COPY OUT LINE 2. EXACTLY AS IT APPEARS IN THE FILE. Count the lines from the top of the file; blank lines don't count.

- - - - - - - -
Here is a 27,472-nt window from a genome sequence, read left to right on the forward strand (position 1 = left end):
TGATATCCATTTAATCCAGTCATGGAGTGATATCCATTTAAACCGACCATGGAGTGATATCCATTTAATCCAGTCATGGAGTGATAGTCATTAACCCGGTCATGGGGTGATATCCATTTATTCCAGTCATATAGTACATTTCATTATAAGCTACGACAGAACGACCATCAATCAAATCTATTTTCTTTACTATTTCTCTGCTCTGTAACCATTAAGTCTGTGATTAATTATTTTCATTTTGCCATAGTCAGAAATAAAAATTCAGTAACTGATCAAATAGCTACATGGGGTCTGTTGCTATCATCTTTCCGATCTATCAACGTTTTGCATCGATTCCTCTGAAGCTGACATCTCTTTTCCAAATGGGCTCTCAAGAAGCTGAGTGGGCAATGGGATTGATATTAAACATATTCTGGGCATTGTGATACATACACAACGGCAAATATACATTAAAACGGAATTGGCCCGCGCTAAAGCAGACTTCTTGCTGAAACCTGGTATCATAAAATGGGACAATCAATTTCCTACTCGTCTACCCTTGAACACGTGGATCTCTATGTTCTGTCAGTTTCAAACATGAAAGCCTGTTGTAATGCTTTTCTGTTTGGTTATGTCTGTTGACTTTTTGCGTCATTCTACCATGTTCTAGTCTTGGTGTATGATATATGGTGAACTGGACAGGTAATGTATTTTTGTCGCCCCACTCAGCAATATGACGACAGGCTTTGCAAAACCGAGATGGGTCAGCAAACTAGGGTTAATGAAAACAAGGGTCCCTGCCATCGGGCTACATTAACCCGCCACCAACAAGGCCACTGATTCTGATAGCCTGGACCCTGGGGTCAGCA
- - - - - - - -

TGATATCCATTTAATCCAGTCATGGAGTGATATCCATTTAAACCGACCATGGAGTGATATCCATTTAATCCAGTCATGGAGTGATAGTCATTAACCCGGTCATGGGGTGATATCCATTTATTCCAGTCATATAGTACATTTCATTATAAGCTACGACAGAACGACCATCAATCAAATCTATTTTCTTTACTATTTCTCTGCTCTGTAACCATTAAGTCTGTGATTAATTATTTTCATTTTGCCATAGTCAGAAATAAAAATTCAGTAACTGATCAAATAGCTACATGGGGTCTGTTGCTATCATCTTTCCGATCTATCAACGTTTTGCATCGATTCCTCTGAAGCTGACATCTCTTTTCCAAATGGGCTCTCAAGAAGCTGAGTGGGCAATGGGATTGATATTAAACATATTCTGGGCATTGTGATACATACACAACGGCAAATATACATTAAAACGGAATTGGCCCGCGCTAAAGCAGACTTCTTGCTGAAACCTGGTATCATAAAATGGGACAATCAATTTCCTACTCGTCTACCCTTGAACACGTGGATCTCTATGTTCTGTCAGTTTCAAACATGAAAGCCTGTTGTAATGCTTTTCTGTTTGGTTATGTCTGTTGACTTTTTGCGTCATTCTACCATGTTCTAGTCTTGGTGTATGATATATGGTGAACTGGACAGGTAATGTATTTTTGTCGCCCCACTCAGCAATATGACGACAGGCTTTGCAAAACCGAGATGGGTCAGCAAACTAGGGTTAATGAAAACAAGGGTCCCTGCCATCGGGCTACATTAACCCGCCACCAACAAGGCCACTGATTCTGATAGCCTGGACCCTGGGGTCAGCA